A number of underlying hierarchies, clusters, and isolated nodes are clearly shown. Other popular layouts include radial, balloon, and hierarchical methods. As an example, consider this comparison of balloon (left) and radial (right) layouts (via IBM): Many layout algorithms can be found in the several free and open-source tools that exist for network visualization.

How to cure network hairballs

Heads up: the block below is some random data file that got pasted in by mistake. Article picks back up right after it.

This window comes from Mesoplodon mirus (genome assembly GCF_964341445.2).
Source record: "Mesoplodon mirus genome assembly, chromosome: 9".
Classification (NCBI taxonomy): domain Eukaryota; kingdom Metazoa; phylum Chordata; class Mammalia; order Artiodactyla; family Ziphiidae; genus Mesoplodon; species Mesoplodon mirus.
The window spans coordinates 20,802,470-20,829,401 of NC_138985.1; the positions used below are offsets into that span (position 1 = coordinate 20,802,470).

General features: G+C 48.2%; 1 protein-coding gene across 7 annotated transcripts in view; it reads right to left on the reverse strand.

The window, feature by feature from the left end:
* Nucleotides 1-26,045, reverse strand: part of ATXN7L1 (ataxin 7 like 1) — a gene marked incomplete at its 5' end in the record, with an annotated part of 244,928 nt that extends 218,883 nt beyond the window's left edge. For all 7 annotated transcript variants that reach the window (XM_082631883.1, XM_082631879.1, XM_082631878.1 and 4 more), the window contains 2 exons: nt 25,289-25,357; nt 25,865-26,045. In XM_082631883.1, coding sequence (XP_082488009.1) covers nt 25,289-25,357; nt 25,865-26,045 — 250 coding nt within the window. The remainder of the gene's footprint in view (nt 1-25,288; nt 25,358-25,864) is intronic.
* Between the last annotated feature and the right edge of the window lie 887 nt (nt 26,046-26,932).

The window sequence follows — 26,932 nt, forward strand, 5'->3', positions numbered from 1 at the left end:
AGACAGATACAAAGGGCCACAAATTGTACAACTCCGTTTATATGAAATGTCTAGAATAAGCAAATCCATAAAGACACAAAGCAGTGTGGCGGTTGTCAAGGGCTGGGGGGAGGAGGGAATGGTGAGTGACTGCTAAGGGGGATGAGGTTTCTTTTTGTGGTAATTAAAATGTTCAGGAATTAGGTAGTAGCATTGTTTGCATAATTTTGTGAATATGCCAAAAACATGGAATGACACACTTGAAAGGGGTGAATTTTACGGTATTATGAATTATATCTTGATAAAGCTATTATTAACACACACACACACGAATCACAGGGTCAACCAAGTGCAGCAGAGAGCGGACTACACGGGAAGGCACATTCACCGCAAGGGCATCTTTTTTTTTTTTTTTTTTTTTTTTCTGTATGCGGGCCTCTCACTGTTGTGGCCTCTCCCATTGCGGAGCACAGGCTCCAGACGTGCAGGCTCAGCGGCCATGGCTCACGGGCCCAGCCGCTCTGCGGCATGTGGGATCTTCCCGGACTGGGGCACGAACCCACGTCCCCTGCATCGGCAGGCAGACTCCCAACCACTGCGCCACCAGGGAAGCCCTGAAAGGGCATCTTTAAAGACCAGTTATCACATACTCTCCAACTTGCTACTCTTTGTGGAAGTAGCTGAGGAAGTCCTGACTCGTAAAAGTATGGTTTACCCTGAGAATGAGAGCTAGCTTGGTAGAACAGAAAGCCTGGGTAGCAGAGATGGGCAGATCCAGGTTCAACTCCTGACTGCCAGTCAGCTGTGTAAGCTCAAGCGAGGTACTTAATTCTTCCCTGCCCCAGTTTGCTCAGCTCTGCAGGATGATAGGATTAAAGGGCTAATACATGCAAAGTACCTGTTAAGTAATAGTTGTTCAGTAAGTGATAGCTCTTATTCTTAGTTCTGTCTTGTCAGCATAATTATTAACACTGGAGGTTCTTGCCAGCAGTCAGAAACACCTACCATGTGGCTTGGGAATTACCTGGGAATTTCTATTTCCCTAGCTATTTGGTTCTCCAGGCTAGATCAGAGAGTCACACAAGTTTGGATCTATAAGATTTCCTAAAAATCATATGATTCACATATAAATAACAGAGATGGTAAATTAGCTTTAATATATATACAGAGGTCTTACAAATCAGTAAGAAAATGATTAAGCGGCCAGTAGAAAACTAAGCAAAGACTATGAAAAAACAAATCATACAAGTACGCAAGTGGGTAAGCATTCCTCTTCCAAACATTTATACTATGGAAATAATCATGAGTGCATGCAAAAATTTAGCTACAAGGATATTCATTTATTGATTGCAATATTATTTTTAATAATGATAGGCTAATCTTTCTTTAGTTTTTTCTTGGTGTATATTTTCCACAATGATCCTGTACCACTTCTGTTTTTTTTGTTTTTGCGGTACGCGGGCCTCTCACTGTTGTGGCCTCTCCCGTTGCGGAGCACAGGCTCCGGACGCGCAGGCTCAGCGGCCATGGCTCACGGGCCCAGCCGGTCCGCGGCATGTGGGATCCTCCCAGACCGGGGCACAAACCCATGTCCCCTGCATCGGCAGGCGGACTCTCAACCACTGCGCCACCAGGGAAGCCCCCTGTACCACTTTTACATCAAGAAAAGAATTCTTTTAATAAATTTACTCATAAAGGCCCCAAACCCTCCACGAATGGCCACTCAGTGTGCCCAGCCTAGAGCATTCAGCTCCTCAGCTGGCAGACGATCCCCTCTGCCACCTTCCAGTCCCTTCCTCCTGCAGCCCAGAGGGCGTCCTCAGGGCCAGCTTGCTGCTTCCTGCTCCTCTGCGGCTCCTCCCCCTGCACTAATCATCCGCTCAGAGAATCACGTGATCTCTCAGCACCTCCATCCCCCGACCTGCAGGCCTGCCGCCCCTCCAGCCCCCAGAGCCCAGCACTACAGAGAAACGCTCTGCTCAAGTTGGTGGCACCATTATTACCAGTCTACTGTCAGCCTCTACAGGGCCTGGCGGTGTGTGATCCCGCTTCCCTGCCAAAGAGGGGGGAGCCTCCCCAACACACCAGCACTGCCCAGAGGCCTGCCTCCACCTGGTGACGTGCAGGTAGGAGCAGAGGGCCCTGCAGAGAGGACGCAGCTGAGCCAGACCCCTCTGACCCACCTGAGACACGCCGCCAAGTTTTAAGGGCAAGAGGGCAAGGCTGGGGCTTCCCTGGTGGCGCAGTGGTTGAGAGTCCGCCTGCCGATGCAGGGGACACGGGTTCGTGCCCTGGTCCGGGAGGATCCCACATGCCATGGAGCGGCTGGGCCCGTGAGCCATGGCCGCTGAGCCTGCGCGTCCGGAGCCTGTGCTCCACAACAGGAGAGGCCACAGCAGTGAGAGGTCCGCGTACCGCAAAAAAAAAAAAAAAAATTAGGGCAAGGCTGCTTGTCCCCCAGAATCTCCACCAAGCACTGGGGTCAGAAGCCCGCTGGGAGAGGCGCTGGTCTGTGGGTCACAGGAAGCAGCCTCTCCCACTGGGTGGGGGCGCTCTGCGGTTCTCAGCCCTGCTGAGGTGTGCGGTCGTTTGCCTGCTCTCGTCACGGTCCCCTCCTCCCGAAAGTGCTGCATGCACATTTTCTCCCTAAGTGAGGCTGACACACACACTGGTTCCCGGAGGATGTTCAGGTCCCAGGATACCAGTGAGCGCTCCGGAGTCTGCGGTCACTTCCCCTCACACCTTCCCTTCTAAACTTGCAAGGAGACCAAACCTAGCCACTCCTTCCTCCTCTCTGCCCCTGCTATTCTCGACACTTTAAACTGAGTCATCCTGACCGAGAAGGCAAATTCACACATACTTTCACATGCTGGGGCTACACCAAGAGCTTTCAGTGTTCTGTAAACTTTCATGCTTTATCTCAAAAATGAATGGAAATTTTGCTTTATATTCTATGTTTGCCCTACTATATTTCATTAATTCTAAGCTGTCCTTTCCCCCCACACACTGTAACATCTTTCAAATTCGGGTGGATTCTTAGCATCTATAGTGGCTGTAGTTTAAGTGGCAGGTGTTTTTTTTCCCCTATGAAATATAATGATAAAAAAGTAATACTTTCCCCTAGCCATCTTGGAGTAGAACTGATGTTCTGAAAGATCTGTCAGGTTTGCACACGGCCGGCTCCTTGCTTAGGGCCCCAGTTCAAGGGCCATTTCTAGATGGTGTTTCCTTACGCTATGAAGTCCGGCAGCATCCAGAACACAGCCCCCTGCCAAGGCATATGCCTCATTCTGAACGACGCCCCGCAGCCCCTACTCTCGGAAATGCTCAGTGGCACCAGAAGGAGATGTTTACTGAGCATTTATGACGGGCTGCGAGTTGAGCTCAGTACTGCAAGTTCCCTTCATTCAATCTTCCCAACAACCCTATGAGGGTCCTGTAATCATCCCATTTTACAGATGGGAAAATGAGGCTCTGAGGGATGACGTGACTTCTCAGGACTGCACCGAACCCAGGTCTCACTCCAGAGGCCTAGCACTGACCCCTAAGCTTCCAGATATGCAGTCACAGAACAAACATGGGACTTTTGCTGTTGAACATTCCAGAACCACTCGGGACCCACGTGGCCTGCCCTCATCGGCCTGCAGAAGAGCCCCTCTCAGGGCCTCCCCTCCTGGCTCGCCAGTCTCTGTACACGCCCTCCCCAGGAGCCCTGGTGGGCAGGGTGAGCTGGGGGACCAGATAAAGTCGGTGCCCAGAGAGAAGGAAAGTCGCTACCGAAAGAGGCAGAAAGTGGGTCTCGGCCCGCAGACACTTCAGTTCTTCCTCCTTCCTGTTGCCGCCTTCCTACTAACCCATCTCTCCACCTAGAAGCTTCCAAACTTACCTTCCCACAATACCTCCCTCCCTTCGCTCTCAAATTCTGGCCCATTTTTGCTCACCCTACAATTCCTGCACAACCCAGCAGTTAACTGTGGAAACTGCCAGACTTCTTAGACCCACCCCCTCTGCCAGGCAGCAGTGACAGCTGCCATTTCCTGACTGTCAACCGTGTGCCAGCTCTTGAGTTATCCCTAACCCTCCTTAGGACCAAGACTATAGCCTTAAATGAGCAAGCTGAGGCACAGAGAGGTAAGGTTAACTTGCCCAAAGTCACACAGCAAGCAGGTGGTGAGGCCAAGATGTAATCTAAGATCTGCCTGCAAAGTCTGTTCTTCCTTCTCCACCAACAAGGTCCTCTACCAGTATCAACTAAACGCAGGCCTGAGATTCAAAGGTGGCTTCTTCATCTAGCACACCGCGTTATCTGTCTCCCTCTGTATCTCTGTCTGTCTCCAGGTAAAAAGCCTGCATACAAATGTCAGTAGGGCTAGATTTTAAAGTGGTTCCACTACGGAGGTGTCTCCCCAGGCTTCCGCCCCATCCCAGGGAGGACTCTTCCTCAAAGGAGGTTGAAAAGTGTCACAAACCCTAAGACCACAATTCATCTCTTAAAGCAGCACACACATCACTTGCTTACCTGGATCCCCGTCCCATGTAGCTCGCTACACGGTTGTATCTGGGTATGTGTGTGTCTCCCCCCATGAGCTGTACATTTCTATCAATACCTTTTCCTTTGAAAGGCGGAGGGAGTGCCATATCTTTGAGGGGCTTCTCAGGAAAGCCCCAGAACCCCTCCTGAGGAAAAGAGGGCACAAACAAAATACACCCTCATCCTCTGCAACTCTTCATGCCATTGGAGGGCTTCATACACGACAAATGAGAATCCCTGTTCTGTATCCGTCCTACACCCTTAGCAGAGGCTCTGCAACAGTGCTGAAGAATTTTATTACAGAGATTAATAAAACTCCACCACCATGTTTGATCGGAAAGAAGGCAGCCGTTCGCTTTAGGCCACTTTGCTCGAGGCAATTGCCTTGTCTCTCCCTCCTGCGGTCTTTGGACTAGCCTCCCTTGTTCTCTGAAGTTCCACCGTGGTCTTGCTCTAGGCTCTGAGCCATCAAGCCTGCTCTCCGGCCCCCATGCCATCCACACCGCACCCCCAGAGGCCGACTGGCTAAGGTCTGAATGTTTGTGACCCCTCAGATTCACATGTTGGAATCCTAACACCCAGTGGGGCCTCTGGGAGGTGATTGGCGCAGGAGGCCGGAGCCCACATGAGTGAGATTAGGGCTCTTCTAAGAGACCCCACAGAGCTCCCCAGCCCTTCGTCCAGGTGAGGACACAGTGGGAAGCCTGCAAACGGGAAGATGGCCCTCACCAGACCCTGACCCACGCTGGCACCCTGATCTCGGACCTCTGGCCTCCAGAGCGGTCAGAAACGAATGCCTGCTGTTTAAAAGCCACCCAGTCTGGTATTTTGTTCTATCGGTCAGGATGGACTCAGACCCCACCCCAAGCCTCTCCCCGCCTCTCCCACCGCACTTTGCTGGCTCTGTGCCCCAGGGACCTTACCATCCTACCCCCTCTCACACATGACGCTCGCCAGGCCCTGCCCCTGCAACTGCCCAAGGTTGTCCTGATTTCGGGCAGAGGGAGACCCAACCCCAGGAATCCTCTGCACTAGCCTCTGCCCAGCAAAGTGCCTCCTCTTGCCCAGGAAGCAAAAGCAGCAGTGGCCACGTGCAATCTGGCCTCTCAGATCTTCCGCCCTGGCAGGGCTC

Node-link diagrams are very susceptible to clutter as the number of links and nodes increase. Consider this figure of protein interactions (via Wikipedia): These are called network “hairballs” for obvious reasons. Cluttered diagrams make it difficult or impossible to make discoveries in the data. Fortunately, there are several ways of addressing network clutter. One option is to tweak the visual attributes mentioned above. Are the nodes or edges too large? Could the nodes or edges be made semi-transparent to make overlaps less obstructive? Another option is changing the layout algorithm. Try the different layout options in the tool you’re using. Coders may even consider modifying a layout algorithm to suit their needs. One last technique worth mentioning is edge bundling, which is a layout algorithm for the edges themselves. Put simply, edge bundling algorithms pull similar edges together, kind of like merging roads into a highway. Consider the edge bundling in this network of U.S. air travel paths (via Danny Holten): The results of edge bundling are impressive. Unfortunately, many edge bundling algorithms have not yet made their way from research papers into readily-available toolkits. But you can rest assured that researchers are continually working not only to improve existing techniques for network layouts, but also to fundamentally rethink how we visualize and analyze the networks that surround us. Lane Harrison is a PhD Computer Science Visualization student at UNCC.